Vedomosti reported on March 4 that Russia’s president-elect, Dmitry Medvedev, held a victory gathering at his campaign headquarters on the evening of March 2 to which both journalists and “associates who helped him win” were invited. According to the newspaper, the latter group consisted of presidential administration chief Sergei Sobyanin, who also headed Medvedev’s election team; deputy Kremlin administration chief Vladislav Surkov; First Deputy Prime Minister Sergei Ivanov; Regional Development Minister Dmitry Kozak; State Duma Speaker Boris Gryzlov, who also heads the United Russia party; Vyacheslav Volodin, secretary of the presidium of United Russia’s General Council; and Aleksandr Voloshin, the former presidential administration chief who is currently chairman of the board of Unified Energy Systems, Russia’s electricity monopoly.
Vedomosti quoted the sociologist Olga Kryshtanovskaya, a leading expert on Russia’s ruling elite, as saying that in bringing these people together, Medvedev was signaling that they will be among those who will maintain or strengthen their positions in his new presidential administration or cabinet. The newspaper quoted Medvedev as telling journalists that he plans to form the new government and presidential administration together with outgoing President Vladimir Putin, whom Medvedev has invited to serve as his prime minister. Medvedev will be inaugurated as president in May. Sobyanin, for his part, said that he is prepared to work in any post in the new administration.
Kryshtanovskaya told Vedomosti that Sobyanin has a strong chance of remaining Kremlin administration chief, but she also said that Aleksandr Voloshin’s presence at Medvedev’s victory celebration March 2 is a sign that he may receive a high post in the new administration. The newspaper also quoted an unnamed government source as saying Voloshin’s “return” cannot be ruled out – although it was not clear what position the source thought Voloshin may be given. Over the last several days, both Russian and Western media have been speculating that Voloshin, who was Medvedev’s boss during the several years Medvedev worked as deputy Kremlin chief of staff, may indeed return to the Kremlin to work as Medvedev’s chief of staff.
Kommersant last month quoted Voloshin as telling the French Institute of International Relations that Vladimir Putin’s plan to become prime minister under Dmitry Medvedev could lead to “internal bureaucratic conflicts” but that power would be firmly in Medvedev’s hands if he were elected president. Voloshin also said Medvedev would have his own “political face” as president but that this would not entail “radical changes in policy.” Voloshin said if there are changes in policy, they will be made “smoothly and gradually”(Kommersant, February 19).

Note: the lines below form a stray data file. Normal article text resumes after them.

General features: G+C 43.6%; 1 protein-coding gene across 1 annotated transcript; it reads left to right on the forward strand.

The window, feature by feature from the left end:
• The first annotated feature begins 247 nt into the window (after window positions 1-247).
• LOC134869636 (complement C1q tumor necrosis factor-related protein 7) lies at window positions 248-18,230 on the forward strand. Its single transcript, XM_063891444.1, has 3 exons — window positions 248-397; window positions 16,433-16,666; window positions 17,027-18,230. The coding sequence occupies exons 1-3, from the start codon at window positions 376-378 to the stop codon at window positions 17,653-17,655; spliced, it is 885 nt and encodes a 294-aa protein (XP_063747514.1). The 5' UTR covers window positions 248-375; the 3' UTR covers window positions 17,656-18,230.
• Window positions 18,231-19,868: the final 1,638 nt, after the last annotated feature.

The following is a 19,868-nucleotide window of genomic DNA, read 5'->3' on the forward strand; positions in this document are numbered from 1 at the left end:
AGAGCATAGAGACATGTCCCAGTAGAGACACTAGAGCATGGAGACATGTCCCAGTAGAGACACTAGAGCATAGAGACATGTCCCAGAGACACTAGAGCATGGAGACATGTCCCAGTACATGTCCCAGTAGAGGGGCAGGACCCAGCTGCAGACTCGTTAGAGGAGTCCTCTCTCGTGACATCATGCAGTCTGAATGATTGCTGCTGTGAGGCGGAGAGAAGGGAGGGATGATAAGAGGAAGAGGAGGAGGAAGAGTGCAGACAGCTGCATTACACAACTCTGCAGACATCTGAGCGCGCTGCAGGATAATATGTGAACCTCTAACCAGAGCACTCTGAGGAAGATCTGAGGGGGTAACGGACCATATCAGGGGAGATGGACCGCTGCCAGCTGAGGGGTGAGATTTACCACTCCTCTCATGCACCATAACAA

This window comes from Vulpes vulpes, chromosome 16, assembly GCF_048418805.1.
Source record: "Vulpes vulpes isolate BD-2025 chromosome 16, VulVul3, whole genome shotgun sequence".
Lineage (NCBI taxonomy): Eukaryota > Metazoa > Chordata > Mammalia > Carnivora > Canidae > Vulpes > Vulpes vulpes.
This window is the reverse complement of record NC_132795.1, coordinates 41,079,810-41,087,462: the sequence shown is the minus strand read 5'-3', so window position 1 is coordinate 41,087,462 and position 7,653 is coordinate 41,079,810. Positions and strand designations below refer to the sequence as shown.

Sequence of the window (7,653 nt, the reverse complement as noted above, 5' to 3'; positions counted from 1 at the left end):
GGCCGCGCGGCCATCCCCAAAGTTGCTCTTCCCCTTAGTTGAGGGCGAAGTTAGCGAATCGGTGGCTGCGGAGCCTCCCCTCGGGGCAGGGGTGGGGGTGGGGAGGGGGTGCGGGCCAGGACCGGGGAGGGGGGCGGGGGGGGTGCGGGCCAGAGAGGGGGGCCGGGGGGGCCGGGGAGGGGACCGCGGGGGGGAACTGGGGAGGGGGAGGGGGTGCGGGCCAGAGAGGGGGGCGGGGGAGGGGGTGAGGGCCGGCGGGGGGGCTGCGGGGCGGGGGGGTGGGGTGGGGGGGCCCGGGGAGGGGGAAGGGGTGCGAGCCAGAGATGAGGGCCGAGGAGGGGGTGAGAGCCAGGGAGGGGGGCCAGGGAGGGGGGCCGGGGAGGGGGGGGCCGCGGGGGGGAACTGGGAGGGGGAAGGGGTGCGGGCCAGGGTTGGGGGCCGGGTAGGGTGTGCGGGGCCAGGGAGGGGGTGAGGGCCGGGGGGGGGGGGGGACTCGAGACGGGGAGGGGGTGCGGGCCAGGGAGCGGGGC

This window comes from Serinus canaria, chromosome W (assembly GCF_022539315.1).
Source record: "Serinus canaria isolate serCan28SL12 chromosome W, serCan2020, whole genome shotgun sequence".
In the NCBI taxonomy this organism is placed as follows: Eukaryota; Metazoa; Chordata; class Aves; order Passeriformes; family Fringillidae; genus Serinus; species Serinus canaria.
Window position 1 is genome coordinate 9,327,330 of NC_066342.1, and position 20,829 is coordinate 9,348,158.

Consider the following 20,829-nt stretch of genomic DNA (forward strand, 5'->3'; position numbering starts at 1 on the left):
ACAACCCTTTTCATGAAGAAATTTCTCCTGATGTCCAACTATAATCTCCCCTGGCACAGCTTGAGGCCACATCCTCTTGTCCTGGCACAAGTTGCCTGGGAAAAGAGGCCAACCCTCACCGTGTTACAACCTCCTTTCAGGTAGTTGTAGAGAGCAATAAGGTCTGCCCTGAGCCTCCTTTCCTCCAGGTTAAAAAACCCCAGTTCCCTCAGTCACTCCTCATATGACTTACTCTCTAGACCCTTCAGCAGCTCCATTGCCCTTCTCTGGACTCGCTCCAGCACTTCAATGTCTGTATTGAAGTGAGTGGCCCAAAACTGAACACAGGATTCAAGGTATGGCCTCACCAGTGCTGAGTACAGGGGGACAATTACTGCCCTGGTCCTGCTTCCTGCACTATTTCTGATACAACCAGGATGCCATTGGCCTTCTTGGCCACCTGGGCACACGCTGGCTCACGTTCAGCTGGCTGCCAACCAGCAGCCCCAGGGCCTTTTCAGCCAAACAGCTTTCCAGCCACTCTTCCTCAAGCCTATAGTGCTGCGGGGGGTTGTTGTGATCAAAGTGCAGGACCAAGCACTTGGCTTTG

In March 1999, then-President Boris Yeltsin named Voloshin head of the Russian presidential administration, a post in which he served through the first several years of Vladimir Putin’s presidency. Voloshin, who was widely seen as representing the interests of Russian big business, stepped down as Kremlin chief of staff in October 2003, immediately after the arrest of Yukos oil founder Mikhail Khodorkovsky. According to some press reports, Voloshin had reportedly advised Khodorkovsky not to flee abroad. Voloshin’s departure was interpreted at the time by some – for example, Unified Energy Systems CEO Anatoly Chubais and then Union of Right Forces (SPS) leader Boris Nemtsov – as a move away from liberalism (Associated Press, November 2, 2003). Thus for some key members of Russia’s political-business elite, Voloshin’s return to head the Kremlin administration or to take up some other significant post in a Medvedev administration would signify a move back toward liberalism.
However, in the Russian context, terms like “liberal” are relative. Voloshin, after all, served quietly as Putin’s chief of staff through the first three years of the second Chechen war and reportedly played a key role in the prosecution and exile of opposition tycoon Vladimir Gusinsky, whose media empire, including the pioneering NTV television channel, was eventually taken over by the Gazprom natural gas monopoly. In fact, Voloshin was reportedly behind the first of the Kremlin attacks on Gusinsky’s Media-Most group that culminated in its destruction: in July 1999, Media-Most accused Voloshin of being behind a tax police raid on its publishing house, Seven Days, that took place amid a torrent of mutual accusations between Media-Most outlets, on the one hand, and Voloshin and the Kremlin, on the other.
In any case, if Medvedev’s election as president signals a turn toward liberalism, even relatively speaking, there have thus far been few signs of such a turn. On March 4, a court ordered Maxim Reznik, the head of the Yabloko party’s branch in St. Petersburg, to be detained for two months pending trial for allegedly attacking a policeman, a charge that Reznik’s supporter deny (Reuters, March 4). Reznik was arrested on March 2, the day of Russia’s presidential election, shortly after he told a television station that Yabloko activists had been able to obtain ballots from election officials at polling stations that day without providing proper IDs simply by saying they wanted to vote for Dmitry Medvedev. Reznik was reportedly beaten while being arrested (see EDM, March 3). On March 3, police forcibly suppressed an opposition demonstration in Moscow protesting the presidential election. Dozens of protesters were detained (Moscow Times, March 4).